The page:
A recent article in the Wall Street Journal, Health & Wellness magazine, New Strategies for Treating Diabetes, discusses new guidelines for treatment of Type 2 diabetes which were published in June. The new guidelines suggest patient preferences and characteristics such as age and general health be considered by doctors when treating patients with Type 2 diabetes. The Shared Decision Making National Resource Center has promoted this consideration of patient preferences and individualized treatment plans. Patient decision aids, which are developed through the Center, give voice to the patient, as Dr. Montori points out as important in the article.
An interesting article from KevinMD.com was shared with us: “How much guidance do patients want with their medical decisions?”
Victor Montori, MD, comments:
While the surveys consistently show that not all patients would like to make the final decision about treatments, these surveys have two major flaws: 1) The majority of patients interview have never experienced a high-quality shared decision making interaction. 2) The decisions asked are infrequently described to the respondents of these surveys as being those in which there is no right or wrong choice.
Patients do not like to be asked to make a decision for which there is a technically correct choice. And who knows the right answer? The doctor. The decisions that are most amenable to shared decision making are nontechnical ones in which the options have trade offs that only the patient can seriously evaluate, with the help of a caring clinician. This last point is well illustrated in this piece.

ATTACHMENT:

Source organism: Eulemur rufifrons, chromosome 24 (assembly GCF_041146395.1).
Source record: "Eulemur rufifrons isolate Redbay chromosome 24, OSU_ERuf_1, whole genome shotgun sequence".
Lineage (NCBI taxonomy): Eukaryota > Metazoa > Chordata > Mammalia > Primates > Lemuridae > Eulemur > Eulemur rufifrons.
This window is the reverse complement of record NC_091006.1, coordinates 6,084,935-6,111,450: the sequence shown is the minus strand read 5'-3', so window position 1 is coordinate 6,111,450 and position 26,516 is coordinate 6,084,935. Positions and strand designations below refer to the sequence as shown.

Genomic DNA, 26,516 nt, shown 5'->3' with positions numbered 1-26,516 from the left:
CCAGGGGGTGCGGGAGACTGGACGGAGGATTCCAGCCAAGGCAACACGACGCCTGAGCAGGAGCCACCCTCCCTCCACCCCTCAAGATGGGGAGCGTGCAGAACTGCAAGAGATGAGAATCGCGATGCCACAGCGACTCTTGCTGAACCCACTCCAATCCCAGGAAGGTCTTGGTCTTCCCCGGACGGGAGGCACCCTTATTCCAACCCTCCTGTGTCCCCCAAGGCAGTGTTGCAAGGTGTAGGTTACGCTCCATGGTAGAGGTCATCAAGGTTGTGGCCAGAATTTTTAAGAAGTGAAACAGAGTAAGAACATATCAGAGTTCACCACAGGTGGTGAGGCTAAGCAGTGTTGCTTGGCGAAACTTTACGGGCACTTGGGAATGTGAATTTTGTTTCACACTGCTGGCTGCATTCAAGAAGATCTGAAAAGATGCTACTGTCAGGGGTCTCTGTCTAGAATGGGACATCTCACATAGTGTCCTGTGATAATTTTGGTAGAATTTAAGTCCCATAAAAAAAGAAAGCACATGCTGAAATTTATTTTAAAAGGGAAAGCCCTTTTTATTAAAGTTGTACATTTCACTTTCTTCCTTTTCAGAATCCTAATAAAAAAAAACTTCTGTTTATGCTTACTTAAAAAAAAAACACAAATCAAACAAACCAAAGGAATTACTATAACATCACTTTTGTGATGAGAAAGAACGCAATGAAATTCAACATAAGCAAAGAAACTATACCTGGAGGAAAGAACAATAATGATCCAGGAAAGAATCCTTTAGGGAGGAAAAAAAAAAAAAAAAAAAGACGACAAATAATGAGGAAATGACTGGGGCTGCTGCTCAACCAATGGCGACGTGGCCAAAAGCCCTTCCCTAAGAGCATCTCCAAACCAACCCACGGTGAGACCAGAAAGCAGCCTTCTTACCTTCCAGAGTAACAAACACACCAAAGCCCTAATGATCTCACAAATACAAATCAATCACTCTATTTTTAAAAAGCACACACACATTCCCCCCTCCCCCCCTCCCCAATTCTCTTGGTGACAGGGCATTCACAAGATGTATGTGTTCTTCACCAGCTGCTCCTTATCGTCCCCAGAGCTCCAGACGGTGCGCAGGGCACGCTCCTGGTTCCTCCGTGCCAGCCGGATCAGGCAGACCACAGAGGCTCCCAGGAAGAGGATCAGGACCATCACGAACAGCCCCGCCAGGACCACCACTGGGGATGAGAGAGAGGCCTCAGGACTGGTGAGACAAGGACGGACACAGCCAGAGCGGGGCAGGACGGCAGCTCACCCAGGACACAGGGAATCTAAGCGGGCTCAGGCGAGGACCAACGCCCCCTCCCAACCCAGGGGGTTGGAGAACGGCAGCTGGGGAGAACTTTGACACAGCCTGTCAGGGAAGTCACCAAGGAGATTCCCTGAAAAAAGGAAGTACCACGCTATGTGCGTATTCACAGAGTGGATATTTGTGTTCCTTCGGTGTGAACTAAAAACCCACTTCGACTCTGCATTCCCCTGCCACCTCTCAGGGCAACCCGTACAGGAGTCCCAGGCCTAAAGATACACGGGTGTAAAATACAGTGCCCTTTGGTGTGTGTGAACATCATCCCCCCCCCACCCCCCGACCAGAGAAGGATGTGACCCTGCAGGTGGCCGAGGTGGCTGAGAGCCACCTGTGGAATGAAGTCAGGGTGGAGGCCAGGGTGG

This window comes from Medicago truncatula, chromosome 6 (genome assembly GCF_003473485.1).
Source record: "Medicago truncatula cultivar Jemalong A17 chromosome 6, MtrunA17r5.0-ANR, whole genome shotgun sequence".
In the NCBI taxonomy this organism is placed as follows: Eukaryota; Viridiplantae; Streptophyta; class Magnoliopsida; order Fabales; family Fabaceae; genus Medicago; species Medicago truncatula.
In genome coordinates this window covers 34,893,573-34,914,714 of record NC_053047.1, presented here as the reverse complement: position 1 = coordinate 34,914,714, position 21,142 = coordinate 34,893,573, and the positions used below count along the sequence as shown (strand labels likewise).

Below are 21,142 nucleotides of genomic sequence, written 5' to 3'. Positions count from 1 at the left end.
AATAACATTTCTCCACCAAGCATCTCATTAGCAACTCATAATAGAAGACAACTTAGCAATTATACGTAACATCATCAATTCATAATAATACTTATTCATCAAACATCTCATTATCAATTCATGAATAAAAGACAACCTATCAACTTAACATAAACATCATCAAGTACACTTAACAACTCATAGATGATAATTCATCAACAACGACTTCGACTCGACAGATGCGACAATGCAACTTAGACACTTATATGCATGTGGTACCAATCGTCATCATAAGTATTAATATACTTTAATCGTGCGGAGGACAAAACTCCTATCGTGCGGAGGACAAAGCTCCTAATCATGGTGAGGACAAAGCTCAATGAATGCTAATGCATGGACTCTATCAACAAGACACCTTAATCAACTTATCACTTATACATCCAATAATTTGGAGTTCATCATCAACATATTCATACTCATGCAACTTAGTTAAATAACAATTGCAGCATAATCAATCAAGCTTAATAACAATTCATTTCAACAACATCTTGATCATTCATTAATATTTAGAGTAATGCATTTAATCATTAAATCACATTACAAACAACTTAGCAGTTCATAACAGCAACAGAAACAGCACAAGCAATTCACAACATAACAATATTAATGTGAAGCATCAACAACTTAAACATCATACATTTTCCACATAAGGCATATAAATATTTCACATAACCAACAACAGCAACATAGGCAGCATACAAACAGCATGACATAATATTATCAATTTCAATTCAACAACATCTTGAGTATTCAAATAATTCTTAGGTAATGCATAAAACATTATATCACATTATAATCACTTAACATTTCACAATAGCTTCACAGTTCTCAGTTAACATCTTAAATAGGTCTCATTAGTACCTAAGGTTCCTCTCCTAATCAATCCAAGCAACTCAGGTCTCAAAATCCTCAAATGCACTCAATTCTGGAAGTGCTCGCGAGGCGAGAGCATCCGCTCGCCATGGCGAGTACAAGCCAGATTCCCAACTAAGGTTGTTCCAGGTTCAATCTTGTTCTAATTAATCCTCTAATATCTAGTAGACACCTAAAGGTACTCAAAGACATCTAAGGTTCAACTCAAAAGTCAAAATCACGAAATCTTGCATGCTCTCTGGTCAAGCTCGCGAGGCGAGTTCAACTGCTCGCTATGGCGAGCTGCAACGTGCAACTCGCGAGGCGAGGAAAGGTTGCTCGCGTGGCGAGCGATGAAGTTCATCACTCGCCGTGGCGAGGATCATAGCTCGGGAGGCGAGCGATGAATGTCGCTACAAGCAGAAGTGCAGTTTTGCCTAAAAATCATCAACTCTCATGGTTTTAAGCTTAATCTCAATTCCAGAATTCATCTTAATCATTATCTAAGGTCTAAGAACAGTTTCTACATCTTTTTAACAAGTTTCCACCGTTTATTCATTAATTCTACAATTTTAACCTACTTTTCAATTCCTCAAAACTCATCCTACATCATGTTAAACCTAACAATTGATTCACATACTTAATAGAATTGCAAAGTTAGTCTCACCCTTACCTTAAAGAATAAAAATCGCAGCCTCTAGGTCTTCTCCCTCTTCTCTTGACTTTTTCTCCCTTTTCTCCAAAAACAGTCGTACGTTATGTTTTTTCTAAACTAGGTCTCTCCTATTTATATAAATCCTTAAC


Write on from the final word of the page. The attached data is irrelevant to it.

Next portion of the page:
We agree with the commentary writer that the context of primary care and healthcare in general is not conducive to shared decision making, and this is why this will require a patient revolution.
The Atlantic magazine published an article entitled The Quite Health-care Revolution that essentially reports on a successful implementation of minimally disruptive medicine, with a twist: it lowered costs! Read and comment.
Here is the video of my presentation in Spanish about MDM at the National Meeting of Primary Care Pharmacists in Bilbao, Spain in October 2011.
Aqui esta el video de mi presentación en español sobre Medicina Minimamente Impertinente en el Congreso Nacional de Farmacéuticos de Atención Primaria en Bilbao, España en octubre 2011.
Fuente: Irekia – Gobierno Vasco
Now the whole talk has been posted at the Evidence-live website.
Here it is for those who have not yet seen it.
Katie Gallacher and the MDM Team have just published a typology of treatment burden in this month’s issue of Annals of Family Medicine (http://www.annfammed.org/cgi/content/full/9/3/235). The group have identified core components of treatment burden as reported by individuals with chronic heart failure and state that although further exploration and patient endorsement are necessary, the findings lay the foundation for a new target for treatment and quality improvement efforts toward patient-centered care.
Kurt Stange, Editor of Annals of Family Medicine, in this month’s editorial (http://www.annfammed.org/cgi/content/full/9/3/194), states that the group have identified factors that increase the burden on patients and agreed that the paper highlights targets for personalizing care. The important role for MDM, which aims to ease the burden of polypharmacy, improve the organization of care, and increase accessibility and continuity, all of which are reported as key issues, is therefore clear.